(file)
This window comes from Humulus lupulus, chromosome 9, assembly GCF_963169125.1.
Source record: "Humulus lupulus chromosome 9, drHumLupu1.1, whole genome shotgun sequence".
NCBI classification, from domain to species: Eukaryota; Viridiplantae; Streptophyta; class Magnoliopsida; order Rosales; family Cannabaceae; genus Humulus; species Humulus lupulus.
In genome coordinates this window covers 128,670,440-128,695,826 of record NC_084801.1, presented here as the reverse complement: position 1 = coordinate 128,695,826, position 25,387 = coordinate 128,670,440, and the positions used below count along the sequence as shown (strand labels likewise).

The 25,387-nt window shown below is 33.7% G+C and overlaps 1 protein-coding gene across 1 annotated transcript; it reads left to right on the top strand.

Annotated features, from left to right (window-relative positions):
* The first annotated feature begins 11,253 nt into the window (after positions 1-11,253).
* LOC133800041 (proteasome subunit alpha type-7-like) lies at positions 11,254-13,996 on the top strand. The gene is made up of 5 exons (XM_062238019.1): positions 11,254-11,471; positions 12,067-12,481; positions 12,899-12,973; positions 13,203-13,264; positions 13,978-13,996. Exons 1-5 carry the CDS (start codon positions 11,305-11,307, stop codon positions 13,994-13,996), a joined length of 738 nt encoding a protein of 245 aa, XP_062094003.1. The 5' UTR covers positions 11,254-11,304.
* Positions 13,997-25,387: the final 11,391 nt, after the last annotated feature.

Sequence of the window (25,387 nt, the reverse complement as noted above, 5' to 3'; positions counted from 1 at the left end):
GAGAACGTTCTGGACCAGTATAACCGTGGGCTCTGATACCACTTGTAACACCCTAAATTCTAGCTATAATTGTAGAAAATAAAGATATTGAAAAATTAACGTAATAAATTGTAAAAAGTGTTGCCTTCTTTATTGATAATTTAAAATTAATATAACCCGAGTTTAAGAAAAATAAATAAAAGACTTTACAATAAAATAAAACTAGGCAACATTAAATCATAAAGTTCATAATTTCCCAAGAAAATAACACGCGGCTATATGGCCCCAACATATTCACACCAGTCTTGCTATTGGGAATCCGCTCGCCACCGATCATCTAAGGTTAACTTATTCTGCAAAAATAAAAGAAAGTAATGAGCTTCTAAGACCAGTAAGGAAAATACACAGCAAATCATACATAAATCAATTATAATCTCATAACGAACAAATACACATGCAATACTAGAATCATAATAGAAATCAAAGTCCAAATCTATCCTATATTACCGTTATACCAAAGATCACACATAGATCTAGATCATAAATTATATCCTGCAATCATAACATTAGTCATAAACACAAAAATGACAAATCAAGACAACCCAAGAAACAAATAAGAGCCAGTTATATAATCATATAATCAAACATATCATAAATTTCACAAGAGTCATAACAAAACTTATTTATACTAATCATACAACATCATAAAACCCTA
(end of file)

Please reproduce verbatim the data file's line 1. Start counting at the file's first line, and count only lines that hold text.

This window comes from Humulus lupulus, chromosome 9, assembly GCF_963169125.1.